Did Wilkinson take any interesting day trips during Marigold’s nine-week shoot? “There was one bathing place,” he says. “A series of little waterfalls going into these pools. Sort of a holy place.” Did it feel holy to him? No. “I’m not big on the spiritual side of things. The woman washing her baby in the puddle in the road is a tremendous antidote to any spiritual aspirations you may have.”
Was part of Wilkinson’s attraction to Marigold that, unlike many films about characters over 60, these are not marginalized, patronized or made tragic? No. “I liked the role. I thought I could tell that story. That’s all, really. I didn’t think we were striking a blow for old age.”
Does he think the film’s message, that one is never too old to change, is true? “Ahh – I was thinking about that this morning,” he says. (Contact, at last. You head for first base.) “I think I can believe it to be true. Graham has an attempt at redemption, doesn’t he? It’s a literary concept. I don’t know whether it happens in life. But it could. Even if it’s as crude as, somebody has lived all their life in Toronto, and one summer, instead of saying ‘Let’s go to our cottage again,’ they say, ‘I don’t want to die not having seen the Eiffel Tower close up.’ If you are post-60, and there is a burgeoning curiosity, that is a good thing.”
Did Wilkinson have any preconceptions about being this age? “What I was not prepared for is the fact that your brain doesn’t change,” he says. (Contact again. Second base.) “You’ve still got the brain of a 27-year-old. I don’t have old-people thoughts – ‘It was much better in my day, when there were no motorcars.’ But when I look in the mirror I’m not 27 any more, that’s for sure.”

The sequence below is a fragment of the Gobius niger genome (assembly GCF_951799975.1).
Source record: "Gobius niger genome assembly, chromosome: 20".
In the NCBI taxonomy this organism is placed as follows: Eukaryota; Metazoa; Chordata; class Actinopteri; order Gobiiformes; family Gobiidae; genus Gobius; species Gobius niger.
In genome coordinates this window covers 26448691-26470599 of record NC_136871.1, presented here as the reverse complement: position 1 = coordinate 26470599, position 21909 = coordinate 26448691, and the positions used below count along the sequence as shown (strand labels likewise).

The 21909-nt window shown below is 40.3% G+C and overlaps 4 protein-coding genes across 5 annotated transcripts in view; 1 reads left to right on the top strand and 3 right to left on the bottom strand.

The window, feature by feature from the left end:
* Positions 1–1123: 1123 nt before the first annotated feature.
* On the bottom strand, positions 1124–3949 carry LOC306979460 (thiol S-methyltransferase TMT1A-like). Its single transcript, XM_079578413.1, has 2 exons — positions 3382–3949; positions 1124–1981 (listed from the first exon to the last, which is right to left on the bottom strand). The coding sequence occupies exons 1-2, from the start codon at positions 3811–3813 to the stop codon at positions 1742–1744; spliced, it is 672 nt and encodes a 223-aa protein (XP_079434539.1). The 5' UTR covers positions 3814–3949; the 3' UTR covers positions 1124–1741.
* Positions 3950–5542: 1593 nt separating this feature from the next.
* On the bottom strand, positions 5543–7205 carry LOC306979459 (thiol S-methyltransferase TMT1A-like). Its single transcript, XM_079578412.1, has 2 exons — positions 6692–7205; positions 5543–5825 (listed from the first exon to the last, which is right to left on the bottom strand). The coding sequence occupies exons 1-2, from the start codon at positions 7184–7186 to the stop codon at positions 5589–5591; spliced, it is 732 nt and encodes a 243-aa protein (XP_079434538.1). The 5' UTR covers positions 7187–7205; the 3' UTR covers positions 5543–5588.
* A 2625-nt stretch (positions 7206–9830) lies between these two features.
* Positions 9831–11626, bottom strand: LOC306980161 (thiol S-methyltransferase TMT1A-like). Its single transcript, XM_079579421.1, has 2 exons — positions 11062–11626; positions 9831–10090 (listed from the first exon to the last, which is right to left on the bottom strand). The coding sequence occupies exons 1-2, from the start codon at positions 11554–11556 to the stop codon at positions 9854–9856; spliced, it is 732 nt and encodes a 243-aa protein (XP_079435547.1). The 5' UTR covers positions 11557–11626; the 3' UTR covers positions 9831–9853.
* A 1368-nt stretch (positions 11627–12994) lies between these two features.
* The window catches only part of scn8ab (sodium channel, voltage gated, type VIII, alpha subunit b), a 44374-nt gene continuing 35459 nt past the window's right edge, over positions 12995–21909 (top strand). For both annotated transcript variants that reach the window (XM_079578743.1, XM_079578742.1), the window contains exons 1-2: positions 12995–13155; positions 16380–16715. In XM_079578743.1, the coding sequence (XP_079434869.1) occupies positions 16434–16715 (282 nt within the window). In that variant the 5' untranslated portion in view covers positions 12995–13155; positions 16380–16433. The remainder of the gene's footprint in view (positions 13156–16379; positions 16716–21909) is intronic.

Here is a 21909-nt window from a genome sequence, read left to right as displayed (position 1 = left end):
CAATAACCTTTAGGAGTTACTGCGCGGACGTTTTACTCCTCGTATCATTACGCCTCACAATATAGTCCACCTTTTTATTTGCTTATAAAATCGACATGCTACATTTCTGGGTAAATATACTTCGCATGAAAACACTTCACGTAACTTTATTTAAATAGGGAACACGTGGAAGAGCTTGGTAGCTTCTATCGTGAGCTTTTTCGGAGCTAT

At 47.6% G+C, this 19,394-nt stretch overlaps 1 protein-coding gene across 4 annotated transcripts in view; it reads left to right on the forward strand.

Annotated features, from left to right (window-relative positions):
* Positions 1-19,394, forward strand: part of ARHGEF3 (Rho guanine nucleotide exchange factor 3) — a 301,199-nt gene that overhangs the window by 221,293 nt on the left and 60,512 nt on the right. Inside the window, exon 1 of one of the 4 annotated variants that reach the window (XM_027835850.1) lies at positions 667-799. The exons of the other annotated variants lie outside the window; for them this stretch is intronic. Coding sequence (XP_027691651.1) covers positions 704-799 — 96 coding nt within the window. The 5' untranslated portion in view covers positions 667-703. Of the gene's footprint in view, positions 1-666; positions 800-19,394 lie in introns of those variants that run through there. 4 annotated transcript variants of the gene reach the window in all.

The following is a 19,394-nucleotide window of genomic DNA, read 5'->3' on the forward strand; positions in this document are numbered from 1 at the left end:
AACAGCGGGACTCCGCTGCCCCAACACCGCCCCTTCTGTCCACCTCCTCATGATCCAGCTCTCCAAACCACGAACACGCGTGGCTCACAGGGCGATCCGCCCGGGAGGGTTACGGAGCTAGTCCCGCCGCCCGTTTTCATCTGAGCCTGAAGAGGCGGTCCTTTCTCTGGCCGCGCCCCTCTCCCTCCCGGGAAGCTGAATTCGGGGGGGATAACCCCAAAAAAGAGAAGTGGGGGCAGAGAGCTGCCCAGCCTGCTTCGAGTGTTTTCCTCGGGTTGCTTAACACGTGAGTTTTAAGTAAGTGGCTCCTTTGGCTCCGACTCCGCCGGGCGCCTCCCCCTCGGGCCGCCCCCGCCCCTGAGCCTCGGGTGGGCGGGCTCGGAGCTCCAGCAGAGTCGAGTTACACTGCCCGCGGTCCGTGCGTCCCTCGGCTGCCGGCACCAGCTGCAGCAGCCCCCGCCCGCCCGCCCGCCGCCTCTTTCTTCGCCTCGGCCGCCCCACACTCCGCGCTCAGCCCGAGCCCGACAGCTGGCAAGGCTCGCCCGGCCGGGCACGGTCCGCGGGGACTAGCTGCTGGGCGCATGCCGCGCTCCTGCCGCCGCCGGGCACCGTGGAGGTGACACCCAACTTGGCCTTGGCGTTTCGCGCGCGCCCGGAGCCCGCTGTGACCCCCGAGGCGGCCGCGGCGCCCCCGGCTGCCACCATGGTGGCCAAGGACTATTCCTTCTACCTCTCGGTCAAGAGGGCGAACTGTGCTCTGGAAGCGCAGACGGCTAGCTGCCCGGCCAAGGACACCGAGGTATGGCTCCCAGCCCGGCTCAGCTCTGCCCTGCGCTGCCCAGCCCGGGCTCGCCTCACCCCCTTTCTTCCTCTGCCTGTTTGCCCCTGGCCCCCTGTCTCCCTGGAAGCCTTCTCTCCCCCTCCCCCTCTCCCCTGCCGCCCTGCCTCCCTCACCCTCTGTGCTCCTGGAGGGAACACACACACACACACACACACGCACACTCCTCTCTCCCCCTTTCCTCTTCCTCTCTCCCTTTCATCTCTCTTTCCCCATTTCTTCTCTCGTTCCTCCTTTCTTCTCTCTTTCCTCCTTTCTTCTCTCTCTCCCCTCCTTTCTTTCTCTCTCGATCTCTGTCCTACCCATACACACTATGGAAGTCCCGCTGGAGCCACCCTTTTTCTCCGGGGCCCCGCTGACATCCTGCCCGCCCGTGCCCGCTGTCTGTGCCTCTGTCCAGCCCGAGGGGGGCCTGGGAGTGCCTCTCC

Why does Wilkinson think he was lucky in his profession, when so many aren’t? “I had a very thick skin,” he says. (Three in a row! You take third.) “I could take rejection. Apart from talent, that’s required at the beginning, and a lot of people can’t. I didn’t get bitter. I’d think, ‘Okay, screw you, there is a world elsewhere.’
“You’ve got to love it,” he continues. “I look at people like Marlon Brando and think, ‘Such a waste.’ If he’d have loved it, he’d have had such a happy life, instead of the miserable life he gave himself, because he didn’t trust that entertaining people was worth doing. If that’s not important, what is?”
Last pitch: Is that why Wilkinson does what he does? Just when you think you might make it home, he shakes his head. “No,” he says. “I just can’t stop myself. I think, ‘I’m not going to do anything this year,’ and then somebody sends me a script. I go” – he mimes pushing it away – “then I say, ‘Well, let me have another read.’ You keep on doing it because you can’t stop yourself.”
I know the feeling.